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Boss 302 Intake Manifold Tests- Like A Boss
We install Ford’s Boss intake manifold on three different combinations with awesome results across the board
Mustang enthusiasts have had a great deal to be thankful for in recent years. Ford has focused its resources on building the greatest Mustang in the Pony’s nearly 47-year existence, and we, the enthusiasts, are reaping the benefits. The Mustang is stylish, aggressive, super-comfortable, a breeze to drive, and incredibly powerful.
When the Ti-VCT 5.0-liter engine was released, Pony owners really had reason to celebrate. Better yet, when Ford announced the rebirth of the Boss 302, we all knew it would be special. Though not all of us will be able to get behind the wheel of a Boss, Ford has started releasing a few of the parts that make the Boss unique.
When the phone rang and a familiar voice said, Guess what I have, countless options ran through my head, especially considering this individual is responsible for some crazy, yet awesome builds. Judging by the excitement in his voice, I knew it was something special, but the new Boss intake manifold would not have been one of my guesses.
The Boss 302 intake manifold is very different from the factory ’11 GT manifold. Aside from its aggressive looks, it features shortened runners (from 16 inches on the stock intake to 9 inches on the Boss unit) and the runners are dead straight, a la tunnel-ram or velocity-stack style. The throttle body remains front and center, but the plenum has been moved from under the runners to on top of the runners with a runners-in-the-box configuration. This combination greatly extends the rpm range of the Four-Valve 5.0-liter engine, but amazingly, also improves throttle response. The lightweight composite design weighs in at a mere 15 pounds when shipped.
Since this was the first intake we’ve seen or heard of outside of Ford walls, we made a quick trip to Blow-By Racing in South Florida for testing. When Bret Stabler got his hands on the manifold, he turned to Chris Jones and the crew at BBR to handle the installation and tuning of his 2011 California Special.
Once the intake was swapped, Jones spent the better part of a week adjusting ignition, fuel, and variable cam timing to optimize the 5.0-liter’s performance. When Stabler’s GT/CS spun the rollers on BBR’s DynoJet for the first time (sans Boss intake), the 5.0-liter laid down 376 rwhp and 368 lb-ft of torque through the six-speed automatic. With the Copperhead ECU retuned for the new intake, Stabler’s Pony galloped to 400 rwhp and 364 lb-ft of torque.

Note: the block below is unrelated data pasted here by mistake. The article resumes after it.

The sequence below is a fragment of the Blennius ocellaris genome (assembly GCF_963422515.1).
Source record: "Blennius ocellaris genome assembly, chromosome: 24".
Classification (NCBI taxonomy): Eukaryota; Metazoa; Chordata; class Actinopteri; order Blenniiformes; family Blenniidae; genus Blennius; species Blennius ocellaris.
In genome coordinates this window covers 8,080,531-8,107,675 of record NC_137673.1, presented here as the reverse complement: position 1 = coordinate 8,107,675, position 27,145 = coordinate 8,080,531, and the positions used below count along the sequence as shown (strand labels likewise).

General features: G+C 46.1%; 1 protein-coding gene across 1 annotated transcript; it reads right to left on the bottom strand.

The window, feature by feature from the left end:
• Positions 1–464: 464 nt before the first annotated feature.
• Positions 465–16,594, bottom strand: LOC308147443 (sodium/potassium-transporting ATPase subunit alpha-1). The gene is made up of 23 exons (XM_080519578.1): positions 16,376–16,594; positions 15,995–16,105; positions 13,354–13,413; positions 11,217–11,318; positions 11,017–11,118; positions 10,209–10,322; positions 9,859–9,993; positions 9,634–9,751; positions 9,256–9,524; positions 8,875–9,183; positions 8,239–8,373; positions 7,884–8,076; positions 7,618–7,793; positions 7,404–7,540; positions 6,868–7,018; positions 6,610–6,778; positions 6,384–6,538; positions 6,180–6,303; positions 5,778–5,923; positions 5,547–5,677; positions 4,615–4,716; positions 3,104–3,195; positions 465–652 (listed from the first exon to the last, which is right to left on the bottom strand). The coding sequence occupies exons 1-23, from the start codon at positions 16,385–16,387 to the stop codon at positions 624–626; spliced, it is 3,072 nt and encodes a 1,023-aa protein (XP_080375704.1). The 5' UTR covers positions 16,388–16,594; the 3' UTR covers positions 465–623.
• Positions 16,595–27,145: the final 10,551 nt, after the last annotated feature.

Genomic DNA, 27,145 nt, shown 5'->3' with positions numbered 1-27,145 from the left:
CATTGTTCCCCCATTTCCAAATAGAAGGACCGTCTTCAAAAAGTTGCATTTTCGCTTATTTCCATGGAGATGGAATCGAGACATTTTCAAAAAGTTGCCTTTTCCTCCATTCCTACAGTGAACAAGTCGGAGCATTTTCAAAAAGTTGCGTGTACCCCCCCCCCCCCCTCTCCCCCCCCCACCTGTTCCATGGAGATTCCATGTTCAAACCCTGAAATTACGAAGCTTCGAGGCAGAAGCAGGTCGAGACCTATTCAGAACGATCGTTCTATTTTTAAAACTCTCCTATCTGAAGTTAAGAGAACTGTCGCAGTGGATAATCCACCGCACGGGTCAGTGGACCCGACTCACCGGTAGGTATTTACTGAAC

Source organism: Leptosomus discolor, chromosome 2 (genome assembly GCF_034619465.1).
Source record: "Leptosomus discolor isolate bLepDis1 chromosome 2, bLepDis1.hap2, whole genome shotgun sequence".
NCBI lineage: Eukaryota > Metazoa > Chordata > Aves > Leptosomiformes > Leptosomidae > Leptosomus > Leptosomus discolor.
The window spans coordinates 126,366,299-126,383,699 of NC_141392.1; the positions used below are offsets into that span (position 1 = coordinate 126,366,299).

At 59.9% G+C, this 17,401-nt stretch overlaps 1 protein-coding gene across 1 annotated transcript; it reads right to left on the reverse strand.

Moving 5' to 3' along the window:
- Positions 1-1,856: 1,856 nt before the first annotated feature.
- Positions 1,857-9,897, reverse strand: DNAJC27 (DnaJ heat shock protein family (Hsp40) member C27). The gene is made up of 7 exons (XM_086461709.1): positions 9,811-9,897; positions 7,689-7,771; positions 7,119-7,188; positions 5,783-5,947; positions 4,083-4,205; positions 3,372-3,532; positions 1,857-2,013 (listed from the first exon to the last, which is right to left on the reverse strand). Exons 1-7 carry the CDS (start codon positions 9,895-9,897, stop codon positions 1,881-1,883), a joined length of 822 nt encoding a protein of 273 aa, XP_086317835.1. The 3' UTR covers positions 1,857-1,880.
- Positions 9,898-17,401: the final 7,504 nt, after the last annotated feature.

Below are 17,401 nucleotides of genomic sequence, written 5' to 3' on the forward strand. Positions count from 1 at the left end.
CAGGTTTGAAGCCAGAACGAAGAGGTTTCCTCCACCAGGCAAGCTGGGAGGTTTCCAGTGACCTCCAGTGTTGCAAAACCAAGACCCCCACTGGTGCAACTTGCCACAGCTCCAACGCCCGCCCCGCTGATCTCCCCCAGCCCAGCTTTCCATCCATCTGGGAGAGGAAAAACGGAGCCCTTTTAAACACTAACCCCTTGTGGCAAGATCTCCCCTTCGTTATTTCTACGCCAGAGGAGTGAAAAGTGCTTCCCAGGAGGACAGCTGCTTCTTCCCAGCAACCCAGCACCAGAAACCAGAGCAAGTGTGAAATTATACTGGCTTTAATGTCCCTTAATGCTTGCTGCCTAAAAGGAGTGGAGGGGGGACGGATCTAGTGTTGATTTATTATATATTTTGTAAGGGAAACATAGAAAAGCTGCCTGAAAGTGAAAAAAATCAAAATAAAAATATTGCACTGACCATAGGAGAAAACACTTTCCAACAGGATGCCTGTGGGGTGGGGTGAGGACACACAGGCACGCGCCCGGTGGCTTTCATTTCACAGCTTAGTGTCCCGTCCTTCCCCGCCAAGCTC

Although there was a small loss of torque at the peak, the dyno graph shows significant torque gains below 3,500 rpm and above 5,200 rpm. Horsepower remains fairly consistent though the first half of the curve; then from 5,200 rpm to redline, horsepower increased by as much as 25 rwhp.
With the naturally aspirated testing complete, Jones shifted his attention to testing the Boss intake with a little boost. BBR’s own ’11 GT is equipped with a P1-SC centrifugal supercharger from ProCharger, amongst other mods. After some serious testing, the Coyote pumped out as much as 672 rwhp before it ran out of fuel system.
With the fuel system upgraded, Jones put in a safe tune designed for daily operation. On the company’s DynoJet, the boost-fed GT laid down 596 rwhp and 476 lb-ft of torque. After a quick intake swap, Jones tested to see what difference the Boss intake would make. We were pleased to see it lay down 634 rwhp and 473 lb-ft of torque for a gain of 38 rwhp.
For the third part of our Boss intake test, we headed north to JPC Racing in Millersville, Maryland, where Justin Burcham was preparing to install a Boss intake manifold on Joe Marini’s naturally aspirated ’11 GT. Marini’s GT offered us a different angle to the test, as JPC had recently installed a set of its ported cylinder heads and camshafts. The car was also equipped with a JLT cold-air intake, JPC long-tube headers and off-road X-style midpipe, and a Bassani exhaust.
Prior to installing the Boss intake, Marini’s Pony laid down 480 rwhp and 419 lb-ft of torque on JPC’s Dyno Dynamics chassis dyno. After the JPC crew swapped intakes and retuned the ECU, Marini’s 5.0-liter blasted out 507 rwhp and 409 lb-ft of torque for a gain of 27 rwhp.
After testing three different combinations--from stock to heads/cams to boost--it’s safe to say the Boss intake is just thatthe Boss. As the aftermarket companies and racers dig further into Ford’s new 5.0-liter powerplant, who knows who much power we’ll see in the future, or just how much can be made from a little ol’ 302.